A recent academic study has found that a growing number of American-trained researchers of Chinese nationality have relocated from the U.S. to mainland China as tensions between the two nations worsen.
In the study released last week, the Asian American Scholar Forum reported that the number who dropped their U.S. academic or corporate affiliation jumped by 23% from 2020 to 2021. The total included both early-career scientists and tenured professors.
Based on an analysis of author data in academic journal papers, the study identified nearly 1,500 scientists and social scientists who started their careers in the U.S and switched to Chinese addresses last year. The largest outflows were in engineering, computer science, mathematics and the physical sciences.
The authors of the study attribute the exodus to the China Initiative, a Trump-era national security crackdown on academic and economic espionage that the Biden administration ended in February. Since the initiative started in 2018, it found that the number of academics moving to China has increased by 40%.
“It is clear from our research that the impact of the chilling effect from the China Initiative is far from over,” said Yu Xie, a Princeton University sociology professor who co-wrote the report with colleagues from Princeton, Harvard and MIT.
Some scholars said Chinese government investments in mainland universities and scientific research could also be a draw for many academics returning to China.
“I have a problem with the attempts, largely by innuendo, to link Chinese movements back to the mainland to the China Initiative,” said Robert Heineman, a retired political science professor at Alfred University in New York. “It seems clear to me that the mainland has become a much more attractive place to live and work over the past three decades.”
Still another factor could be the shuttering of U.S. academic centers funded by the Chinese government, which employed many Chinese scholars at American schools until recently.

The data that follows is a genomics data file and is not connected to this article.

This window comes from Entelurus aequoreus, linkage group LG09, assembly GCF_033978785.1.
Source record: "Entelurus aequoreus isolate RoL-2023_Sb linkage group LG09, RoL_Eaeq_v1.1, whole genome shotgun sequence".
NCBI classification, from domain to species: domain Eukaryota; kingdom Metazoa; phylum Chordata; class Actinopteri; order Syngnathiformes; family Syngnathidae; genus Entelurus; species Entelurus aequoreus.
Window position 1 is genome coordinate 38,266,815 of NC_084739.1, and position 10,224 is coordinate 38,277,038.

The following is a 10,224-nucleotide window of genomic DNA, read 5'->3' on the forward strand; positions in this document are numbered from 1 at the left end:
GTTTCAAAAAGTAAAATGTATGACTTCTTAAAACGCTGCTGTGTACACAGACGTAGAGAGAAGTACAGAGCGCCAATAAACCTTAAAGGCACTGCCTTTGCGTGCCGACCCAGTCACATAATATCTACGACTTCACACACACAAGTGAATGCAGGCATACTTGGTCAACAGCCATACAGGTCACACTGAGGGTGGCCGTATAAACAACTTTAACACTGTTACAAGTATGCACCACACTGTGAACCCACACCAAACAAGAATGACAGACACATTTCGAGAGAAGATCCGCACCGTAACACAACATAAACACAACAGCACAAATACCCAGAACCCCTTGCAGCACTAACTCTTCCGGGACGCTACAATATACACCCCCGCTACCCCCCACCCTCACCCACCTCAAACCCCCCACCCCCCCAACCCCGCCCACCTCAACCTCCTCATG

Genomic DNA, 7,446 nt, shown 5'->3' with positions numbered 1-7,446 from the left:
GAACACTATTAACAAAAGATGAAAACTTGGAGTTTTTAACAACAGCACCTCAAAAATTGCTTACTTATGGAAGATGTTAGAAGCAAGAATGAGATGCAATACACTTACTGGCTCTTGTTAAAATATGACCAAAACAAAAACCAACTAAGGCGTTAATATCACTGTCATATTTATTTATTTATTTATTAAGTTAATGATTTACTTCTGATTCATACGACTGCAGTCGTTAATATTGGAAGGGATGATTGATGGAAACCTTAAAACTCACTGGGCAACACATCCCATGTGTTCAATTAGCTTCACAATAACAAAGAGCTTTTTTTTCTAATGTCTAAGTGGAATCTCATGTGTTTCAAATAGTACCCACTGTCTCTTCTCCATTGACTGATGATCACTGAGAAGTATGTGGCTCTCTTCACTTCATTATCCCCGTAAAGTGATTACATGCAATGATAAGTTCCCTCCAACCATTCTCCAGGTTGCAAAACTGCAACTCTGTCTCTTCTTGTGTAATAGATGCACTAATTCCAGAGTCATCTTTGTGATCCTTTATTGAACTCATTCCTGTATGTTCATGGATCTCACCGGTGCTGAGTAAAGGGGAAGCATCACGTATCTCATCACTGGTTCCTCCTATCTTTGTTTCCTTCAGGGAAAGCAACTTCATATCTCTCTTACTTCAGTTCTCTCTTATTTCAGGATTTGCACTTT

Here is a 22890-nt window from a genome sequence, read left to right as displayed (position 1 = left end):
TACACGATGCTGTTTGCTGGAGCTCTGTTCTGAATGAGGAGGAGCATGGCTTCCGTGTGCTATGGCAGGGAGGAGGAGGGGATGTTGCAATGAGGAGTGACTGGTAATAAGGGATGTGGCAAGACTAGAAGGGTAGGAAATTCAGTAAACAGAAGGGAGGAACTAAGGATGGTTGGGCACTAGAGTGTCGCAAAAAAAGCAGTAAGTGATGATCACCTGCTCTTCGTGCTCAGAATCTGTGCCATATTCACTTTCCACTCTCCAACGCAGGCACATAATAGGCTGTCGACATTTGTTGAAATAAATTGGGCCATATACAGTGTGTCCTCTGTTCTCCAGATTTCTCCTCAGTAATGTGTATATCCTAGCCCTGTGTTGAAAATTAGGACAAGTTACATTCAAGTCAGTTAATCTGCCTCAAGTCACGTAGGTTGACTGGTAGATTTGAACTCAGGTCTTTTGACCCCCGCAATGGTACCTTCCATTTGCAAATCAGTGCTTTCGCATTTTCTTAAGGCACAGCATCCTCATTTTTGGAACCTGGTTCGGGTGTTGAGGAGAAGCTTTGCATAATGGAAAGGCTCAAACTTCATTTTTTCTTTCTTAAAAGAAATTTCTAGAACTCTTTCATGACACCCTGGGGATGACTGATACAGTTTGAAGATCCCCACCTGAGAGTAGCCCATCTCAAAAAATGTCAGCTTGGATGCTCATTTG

According to a June report from the conservative National Association of Scholars, U.S. national security concerns have forced 104 Confucius Institutes sponsored by China‘s communist government to either close or reopen under new names. Only 18 of the programs were still operating on U.S. campuses, with several more under review or set to close.
Ronald J. Rychlak, a law school professor and former associate dean at the University of Mississippi, said there are several reasons for increased tension between the two nations that have nothing to do with former President Trump.
“Part of this may stem from anger about the spread of the COVID virus, but there is also legitimate concern about spying and political activity by university-based Confucius Institutes,” Mr. Rychlak said.
The migration of Chinese academics comes as recent trends show fewer Chinese nationals pursuing doctorates at U.S. institutions.
The Council of Graduate Schools reported earlier this month that India passed China last year as the leading exporter of graduate students to the U.S.
From fall 2020 to fall 2021, the council found in an annual survey that graduate program applications from India increased by 36% — well above the previous 5% high for a yearly increase dating back to 2016. Over the same period, new applications from Chinese students dropped by 16%.
As more Chinese students stay on the mainland for graduate school, last week’s study suggests Chinese academics in the U.S. will have fewer students to recruit for their programs.
In an accompanying survey of more than 1,300 Chinese-born U.S. faculty members, 86% told the Asian American Scholar Forum it was harder to recruit top international students than five years ago.
Conducted between December and March 2022, the survey found that 61% of Chinese professors felt pressured to leave the U.S. Another 70% said they no longer felt safe working in the U.S. as academic researchers.
The study quoted one anonymous respondent, the recipient of a National Science Foundation award, who said he quit his academic job because of an “anti-Chinese atmosphere.”
“What I ha[ve] experienced not [only] ruined my academic career, but also destroyed my American dream,” the professor wrote.